10 Downing Street is home to the British prime minister, who is roughly comparable to the German chancellor. At the moment, this is Boris Johnson (as of 2022). He has been prime minister since 2019. However, there is not too much for tourists to see, because the entire street is closed off.
Since Magaret Thatcher had the whole street closed off in the 80s for fear of attacks, it is no longer possible for tourists to enter Downing Street. One can only look into the famous street through a large black gate. From the outside, however, you can’t tell that there is anything special here. Although there is hardly anything to see, thousands of tourists come here every day.
In our opinion, there are more interesting sights in London. Since there is a lot worth seeing near Downing Street Ten, a short trip to the most famous address in the world is possible for London visitors without wasting much time.
British prime ministers have existed since 1721, the first being Robert Walpole. However, they have lived at 10 Downing Street in London only since the beginning of the 20th century. The first prime minister with this residential address was Arthur Balfour. Later, such well-known politicians as Winston Churchill, Margaret Thatcher, John Major Tony Blair, Gordon Brown, David Cameron and now Theresa May lived here. In total, there have been 54 prime ministers in the United Kingdom. Since they have lived at 10 Downing Street (year 1902), there have been 21. 52 men and 2 women have been prime ministers so far (Margaret Thatcher and Theresa May). The prime minister is only allowed to live in the house 10 Downing Street during the term of office. The house is often referred to simply as “Number 10” in London.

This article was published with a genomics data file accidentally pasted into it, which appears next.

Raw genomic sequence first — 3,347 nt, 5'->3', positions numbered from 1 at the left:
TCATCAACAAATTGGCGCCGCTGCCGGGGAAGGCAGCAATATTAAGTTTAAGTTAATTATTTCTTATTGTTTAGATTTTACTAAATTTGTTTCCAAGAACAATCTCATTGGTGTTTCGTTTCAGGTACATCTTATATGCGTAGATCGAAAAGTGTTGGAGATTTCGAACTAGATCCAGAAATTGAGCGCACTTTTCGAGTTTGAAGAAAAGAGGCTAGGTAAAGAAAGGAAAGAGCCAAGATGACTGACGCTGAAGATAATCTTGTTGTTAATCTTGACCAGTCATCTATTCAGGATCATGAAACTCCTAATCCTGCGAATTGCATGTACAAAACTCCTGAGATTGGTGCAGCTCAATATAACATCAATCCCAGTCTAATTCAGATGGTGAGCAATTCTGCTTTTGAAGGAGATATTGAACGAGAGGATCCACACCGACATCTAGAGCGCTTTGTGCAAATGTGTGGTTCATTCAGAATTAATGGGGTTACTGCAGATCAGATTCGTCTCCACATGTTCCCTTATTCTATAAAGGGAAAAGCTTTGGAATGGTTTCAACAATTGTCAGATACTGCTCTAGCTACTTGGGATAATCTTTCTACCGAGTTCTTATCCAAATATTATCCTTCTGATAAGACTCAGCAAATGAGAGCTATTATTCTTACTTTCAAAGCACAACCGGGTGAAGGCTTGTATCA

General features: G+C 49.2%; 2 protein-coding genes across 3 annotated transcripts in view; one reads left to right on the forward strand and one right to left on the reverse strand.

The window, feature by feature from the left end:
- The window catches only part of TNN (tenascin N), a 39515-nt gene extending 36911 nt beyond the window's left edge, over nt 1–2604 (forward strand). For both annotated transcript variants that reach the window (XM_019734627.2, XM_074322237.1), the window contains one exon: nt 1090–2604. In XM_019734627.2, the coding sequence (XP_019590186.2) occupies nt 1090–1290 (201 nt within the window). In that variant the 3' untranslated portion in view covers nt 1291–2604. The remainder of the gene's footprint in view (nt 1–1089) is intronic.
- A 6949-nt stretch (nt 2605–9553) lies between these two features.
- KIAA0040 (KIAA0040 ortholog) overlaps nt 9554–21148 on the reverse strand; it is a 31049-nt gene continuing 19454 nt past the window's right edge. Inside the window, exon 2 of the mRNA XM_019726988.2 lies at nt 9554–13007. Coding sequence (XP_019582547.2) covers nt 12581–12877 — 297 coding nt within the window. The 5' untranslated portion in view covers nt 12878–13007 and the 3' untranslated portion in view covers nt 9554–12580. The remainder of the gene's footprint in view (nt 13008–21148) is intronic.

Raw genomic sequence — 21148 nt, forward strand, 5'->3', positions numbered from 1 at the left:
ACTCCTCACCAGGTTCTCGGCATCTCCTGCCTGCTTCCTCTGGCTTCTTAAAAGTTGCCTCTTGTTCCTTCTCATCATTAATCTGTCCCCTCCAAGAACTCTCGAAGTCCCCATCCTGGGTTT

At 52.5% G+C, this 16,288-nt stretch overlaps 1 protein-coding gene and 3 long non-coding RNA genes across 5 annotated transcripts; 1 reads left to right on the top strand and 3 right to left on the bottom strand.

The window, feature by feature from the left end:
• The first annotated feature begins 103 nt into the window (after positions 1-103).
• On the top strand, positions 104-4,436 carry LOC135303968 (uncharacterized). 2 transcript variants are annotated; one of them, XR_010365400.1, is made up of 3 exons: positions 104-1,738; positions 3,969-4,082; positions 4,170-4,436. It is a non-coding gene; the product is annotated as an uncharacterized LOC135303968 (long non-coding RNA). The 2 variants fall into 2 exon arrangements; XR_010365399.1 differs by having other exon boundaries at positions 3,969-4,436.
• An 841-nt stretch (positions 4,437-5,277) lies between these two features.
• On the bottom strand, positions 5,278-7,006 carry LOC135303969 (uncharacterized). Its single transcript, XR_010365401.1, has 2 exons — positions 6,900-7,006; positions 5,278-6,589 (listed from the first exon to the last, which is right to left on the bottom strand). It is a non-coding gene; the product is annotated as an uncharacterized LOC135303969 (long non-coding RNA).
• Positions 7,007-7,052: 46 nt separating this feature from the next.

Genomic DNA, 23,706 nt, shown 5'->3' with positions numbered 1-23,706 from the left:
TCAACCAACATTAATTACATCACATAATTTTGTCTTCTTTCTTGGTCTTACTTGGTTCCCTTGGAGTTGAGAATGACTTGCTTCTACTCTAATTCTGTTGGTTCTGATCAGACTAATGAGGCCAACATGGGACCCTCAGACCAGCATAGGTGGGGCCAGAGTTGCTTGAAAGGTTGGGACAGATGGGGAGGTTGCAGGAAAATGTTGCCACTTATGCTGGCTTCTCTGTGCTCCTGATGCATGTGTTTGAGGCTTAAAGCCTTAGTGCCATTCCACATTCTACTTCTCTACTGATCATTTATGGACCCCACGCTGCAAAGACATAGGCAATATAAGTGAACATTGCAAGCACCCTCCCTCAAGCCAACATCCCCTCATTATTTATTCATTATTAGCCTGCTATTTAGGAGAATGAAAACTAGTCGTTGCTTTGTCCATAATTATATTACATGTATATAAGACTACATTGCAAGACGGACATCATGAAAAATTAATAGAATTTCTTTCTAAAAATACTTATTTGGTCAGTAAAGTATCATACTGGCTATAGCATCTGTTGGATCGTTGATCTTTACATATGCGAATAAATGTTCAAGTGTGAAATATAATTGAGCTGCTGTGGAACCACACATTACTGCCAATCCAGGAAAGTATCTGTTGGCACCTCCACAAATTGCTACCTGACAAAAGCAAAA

Entrance fee / opening hours 10 Downing Street London year 2019: You can not visit Downing Street. The view through gate is of course free and possible day and night.
Getting to Downing Street: The nearest tube station is called Westminster. Westminster Abbey and Big Ben are only a few minutes walk away. Under no circumstances should you drive into central London. The area is subject to tolls (congestion charge). Parking is very expensive, if possible at all.